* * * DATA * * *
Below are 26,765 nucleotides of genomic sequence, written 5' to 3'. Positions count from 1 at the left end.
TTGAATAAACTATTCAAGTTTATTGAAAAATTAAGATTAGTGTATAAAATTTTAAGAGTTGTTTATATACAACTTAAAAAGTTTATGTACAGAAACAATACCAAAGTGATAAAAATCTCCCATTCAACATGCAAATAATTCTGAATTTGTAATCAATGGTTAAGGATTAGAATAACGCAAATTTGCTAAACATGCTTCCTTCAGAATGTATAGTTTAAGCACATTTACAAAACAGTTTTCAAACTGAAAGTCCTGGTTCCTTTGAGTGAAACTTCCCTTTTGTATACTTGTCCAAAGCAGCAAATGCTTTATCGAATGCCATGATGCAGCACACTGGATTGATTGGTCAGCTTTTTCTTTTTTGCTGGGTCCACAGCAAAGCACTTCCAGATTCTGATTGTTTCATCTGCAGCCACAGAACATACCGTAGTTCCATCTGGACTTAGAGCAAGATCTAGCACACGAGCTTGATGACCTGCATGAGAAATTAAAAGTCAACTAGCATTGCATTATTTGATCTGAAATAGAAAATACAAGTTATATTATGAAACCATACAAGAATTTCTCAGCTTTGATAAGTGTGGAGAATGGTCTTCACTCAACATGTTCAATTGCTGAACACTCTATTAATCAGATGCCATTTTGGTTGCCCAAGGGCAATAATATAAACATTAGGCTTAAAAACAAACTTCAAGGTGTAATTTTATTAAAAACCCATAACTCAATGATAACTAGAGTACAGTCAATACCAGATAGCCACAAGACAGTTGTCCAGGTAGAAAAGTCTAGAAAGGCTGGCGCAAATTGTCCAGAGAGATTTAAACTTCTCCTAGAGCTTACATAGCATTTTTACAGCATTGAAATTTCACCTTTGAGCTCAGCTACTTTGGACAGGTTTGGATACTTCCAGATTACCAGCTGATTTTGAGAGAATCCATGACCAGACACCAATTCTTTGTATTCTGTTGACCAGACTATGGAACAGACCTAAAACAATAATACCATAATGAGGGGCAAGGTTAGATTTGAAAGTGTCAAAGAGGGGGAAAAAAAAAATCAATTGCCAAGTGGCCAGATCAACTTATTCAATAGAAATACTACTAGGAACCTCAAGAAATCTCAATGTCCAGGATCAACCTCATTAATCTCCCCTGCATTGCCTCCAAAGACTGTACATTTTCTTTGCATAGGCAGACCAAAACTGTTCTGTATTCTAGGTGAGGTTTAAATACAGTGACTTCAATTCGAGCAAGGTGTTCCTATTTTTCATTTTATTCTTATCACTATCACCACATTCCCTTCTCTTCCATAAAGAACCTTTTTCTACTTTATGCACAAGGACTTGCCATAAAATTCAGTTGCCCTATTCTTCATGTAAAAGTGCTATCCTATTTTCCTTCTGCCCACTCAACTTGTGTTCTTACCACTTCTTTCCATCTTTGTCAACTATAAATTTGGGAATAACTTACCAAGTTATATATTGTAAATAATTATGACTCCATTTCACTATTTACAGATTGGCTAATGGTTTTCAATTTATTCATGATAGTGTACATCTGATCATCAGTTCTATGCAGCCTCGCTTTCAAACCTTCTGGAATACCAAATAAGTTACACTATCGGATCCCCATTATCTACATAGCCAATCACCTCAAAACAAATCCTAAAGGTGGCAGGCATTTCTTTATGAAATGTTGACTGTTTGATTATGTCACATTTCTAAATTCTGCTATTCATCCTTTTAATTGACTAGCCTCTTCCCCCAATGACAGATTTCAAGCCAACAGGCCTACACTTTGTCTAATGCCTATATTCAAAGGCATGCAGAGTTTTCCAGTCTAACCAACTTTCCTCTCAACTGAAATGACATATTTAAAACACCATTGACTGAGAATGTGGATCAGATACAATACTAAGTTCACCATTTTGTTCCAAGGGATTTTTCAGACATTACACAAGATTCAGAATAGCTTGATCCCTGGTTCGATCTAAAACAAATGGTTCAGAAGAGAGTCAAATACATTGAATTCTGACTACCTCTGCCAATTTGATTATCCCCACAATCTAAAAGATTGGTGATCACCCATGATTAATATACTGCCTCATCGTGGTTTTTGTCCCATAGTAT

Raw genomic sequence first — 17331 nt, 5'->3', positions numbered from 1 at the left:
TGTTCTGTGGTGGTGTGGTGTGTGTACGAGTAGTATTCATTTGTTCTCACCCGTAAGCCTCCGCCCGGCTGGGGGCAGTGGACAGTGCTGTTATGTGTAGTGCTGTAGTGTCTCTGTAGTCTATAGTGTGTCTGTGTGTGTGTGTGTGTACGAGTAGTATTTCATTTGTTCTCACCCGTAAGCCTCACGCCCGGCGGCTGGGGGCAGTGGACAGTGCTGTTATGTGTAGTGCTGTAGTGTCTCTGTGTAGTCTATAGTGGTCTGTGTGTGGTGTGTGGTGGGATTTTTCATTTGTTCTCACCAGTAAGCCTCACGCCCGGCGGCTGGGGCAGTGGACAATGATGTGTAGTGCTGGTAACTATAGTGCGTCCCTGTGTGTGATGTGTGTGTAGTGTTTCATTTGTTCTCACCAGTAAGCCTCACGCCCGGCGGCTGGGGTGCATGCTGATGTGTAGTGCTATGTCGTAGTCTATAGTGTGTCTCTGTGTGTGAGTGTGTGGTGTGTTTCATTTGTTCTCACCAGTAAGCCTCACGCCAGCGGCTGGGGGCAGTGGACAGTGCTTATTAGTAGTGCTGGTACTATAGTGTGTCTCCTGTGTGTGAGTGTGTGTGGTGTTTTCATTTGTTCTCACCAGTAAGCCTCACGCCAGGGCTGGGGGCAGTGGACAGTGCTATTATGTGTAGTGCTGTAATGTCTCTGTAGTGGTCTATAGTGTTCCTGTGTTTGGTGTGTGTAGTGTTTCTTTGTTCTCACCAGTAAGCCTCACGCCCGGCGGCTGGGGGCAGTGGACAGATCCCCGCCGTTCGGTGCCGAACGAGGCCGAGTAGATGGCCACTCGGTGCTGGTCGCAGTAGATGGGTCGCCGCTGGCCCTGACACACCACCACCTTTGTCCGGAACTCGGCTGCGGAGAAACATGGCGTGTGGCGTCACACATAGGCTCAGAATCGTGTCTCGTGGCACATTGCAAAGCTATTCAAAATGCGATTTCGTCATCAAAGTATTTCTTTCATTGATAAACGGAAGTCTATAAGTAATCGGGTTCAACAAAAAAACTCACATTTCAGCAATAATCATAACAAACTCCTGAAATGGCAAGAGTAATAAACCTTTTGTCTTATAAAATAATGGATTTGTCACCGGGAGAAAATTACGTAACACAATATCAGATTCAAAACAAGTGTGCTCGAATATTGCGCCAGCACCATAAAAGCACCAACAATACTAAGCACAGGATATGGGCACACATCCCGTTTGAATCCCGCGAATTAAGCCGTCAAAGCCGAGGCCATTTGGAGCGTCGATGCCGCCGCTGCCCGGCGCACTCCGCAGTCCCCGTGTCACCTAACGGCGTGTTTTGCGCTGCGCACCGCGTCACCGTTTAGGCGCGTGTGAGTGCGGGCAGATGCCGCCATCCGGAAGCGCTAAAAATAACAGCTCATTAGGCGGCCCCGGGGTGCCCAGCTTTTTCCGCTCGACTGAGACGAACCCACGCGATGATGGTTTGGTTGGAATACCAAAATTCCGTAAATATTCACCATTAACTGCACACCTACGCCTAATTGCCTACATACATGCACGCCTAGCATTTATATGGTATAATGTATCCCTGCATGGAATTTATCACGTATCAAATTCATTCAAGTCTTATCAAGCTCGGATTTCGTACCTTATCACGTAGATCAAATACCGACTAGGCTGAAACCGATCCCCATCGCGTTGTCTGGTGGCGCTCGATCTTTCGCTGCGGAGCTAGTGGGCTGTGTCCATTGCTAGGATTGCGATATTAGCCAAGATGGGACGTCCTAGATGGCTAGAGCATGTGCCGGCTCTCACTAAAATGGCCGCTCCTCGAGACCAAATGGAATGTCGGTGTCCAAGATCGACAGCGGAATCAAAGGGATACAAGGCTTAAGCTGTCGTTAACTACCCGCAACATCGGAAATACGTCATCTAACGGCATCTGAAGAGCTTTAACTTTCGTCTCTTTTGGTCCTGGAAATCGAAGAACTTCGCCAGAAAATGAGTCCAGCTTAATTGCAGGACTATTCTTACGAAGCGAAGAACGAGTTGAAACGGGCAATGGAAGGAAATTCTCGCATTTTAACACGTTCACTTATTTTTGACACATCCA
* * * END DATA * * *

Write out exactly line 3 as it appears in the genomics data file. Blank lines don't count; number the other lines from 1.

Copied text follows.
Raw genomic sequence first — 17331 nt, 5'->3', positions numbered from 1 at the left: